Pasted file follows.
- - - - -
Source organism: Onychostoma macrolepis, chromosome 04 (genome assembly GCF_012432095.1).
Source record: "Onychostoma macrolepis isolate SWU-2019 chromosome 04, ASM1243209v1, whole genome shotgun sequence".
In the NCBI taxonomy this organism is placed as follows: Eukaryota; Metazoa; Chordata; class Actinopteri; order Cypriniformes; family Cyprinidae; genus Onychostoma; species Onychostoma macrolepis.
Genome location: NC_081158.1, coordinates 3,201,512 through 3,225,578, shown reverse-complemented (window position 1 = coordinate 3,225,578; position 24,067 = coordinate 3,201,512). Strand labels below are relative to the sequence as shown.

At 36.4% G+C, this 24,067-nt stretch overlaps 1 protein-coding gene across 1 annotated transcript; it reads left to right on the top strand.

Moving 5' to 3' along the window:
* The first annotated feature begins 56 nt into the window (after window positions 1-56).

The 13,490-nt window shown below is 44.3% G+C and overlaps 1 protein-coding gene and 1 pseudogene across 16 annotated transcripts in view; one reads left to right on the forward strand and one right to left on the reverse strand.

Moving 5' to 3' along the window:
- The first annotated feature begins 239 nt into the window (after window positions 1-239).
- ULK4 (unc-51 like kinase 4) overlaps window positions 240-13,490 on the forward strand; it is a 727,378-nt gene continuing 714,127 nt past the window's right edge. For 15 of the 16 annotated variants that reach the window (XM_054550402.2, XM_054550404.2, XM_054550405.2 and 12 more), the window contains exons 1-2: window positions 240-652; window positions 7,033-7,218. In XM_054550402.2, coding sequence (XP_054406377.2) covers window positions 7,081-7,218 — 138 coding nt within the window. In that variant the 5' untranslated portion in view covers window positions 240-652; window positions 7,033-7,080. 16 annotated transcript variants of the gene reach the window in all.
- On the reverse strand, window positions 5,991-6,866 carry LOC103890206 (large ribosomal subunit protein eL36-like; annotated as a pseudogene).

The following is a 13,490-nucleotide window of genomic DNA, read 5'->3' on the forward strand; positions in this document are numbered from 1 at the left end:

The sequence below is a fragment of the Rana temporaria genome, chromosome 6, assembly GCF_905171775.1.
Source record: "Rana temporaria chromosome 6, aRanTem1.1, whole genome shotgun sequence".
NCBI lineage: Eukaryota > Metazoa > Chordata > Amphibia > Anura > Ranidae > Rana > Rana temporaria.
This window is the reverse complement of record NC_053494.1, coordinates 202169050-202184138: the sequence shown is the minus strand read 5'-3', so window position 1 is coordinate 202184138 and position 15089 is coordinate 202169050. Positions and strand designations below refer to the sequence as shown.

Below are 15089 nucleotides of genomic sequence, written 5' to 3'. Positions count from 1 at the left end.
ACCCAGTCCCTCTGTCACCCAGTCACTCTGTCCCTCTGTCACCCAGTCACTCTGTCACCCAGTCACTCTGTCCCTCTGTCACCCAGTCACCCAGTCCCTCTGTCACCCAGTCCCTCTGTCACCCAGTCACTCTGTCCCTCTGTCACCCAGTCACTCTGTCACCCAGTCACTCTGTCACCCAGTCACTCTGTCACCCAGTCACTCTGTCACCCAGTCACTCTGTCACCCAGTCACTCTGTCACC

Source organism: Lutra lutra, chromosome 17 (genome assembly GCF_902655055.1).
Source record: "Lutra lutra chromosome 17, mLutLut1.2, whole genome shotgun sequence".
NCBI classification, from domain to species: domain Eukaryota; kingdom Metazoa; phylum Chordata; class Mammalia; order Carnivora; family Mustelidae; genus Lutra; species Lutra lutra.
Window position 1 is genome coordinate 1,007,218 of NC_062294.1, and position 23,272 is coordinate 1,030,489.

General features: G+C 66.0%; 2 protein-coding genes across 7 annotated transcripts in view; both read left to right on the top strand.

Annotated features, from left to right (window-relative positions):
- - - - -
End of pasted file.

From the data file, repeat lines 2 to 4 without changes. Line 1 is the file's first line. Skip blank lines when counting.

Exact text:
Source record: "Onychostoma macrolepis isolate SWU-2019 chromosome 04, ASM1243209v1, whole genome shotgun sequence".
In the NCBI taxonomy this organism is placed as follows: Eukaryota; Metazoa; Chordata; class Actinopteri; order Cypriniformes; family Cyprinidae; genus Onychostoma; species Onychostoma macrolepis.
Genome location: NC_081158.1, coordinates 3,201,512 through 3,225,578, shown reverse-complemented (window position 1 = coordinate 3,225,578; position 24,067 = coordinate 3,201,512). Strand labels below are relative to the sequence as shown.